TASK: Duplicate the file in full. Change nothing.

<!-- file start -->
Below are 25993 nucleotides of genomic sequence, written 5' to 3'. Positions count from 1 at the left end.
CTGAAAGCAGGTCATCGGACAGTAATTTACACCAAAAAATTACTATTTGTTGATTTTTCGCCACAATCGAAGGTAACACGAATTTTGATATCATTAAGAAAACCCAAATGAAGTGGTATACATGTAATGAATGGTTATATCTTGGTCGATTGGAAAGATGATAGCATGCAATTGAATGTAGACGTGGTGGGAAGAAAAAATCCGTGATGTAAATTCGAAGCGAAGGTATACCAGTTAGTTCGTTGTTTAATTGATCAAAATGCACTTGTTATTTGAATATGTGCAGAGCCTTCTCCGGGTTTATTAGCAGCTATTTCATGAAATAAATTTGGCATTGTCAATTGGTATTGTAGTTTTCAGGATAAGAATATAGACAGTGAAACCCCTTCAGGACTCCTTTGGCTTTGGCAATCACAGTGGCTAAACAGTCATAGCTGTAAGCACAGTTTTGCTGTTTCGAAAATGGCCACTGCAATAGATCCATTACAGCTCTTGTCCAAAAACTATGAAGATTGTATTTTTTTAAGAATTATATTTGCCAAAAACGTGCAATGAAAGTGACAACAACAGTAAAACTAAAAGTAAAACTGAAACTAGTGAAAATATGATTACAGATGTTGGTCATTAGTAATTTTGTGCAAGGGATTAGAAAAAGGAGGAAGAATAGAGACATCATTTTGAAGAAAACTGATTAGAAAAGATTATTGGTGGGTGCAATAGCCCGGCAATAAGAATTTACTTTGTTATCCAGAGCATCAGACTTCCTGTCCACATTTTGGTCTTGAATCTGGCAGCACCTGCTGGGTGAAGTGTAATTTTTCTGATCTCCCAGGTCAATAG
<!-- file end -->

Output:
Below are 25993 nucleotides of genomic sequence, written 5' to 3'. Positions count from 1 at the left end.
CTGAAAGCAGGTCATCGGACAGTAATTTACACCAAAAAATTACTATTTGTTGATTTTTCGCCACAATCGAAGGTAACACGAATTTTGATATCATTAAGAAAACCCAAATGAAGTGGTATACATGTAATGAATGGTTATATCTTGGTCGATTGGAAAGATGATAGCATGCAATTGAATGTAGACGTGGTGGGAAGAAAAAATCCGTGATGTAAATTCGAAGCGAAGGTATACCAGTTAGTTCGTTGTTTAATTGATCAAAATGCACTTGTTATTTGAATATGTGCAGAGCCTTCTCCGGGTTTATTAGCAGCTATTTCATGAAATAAATTTGGCATTGTCAATTGGTATTGTAGTTTTCAGGATAAGAATATAGACAGTGAAACCCCTTCAGGACTCCTTTGGCTTTGGCAATCACAGTGGCTAAACAGTCATAGCTGTAAGCACAGTTTTGCTGTTTCGAAAATGGCCACTGCAATAGATCCATTACAGCTCTTGTCCAAAAACTATGAAGATTGTATTTTTTTAAGAATTATATTTGCCAAAAACGTGCAATGAAAGTGACAACAACAGTAAAACTAAAAGTAAAACTGAAACTAGTGAAAATATGATTACAGATGTTGGTCATTAGTAATTTTGTGCAAGGGATTAGAAAAAGGAGGAAGAATAGAGACATCATTTTGAAGAAAACTGATTAGAAAAGATTATTGGTGGGTGCAATAGCCCGGCAATAAGAATTTACTTTGTTATCCAGAGCATCAGACTTCCTGTCCACATTTTGGTCTTGAATCTGGCAGCACCTGCTGGGTGAAGTGTAATTTTTCTGATCTCCCAGGTCAATAG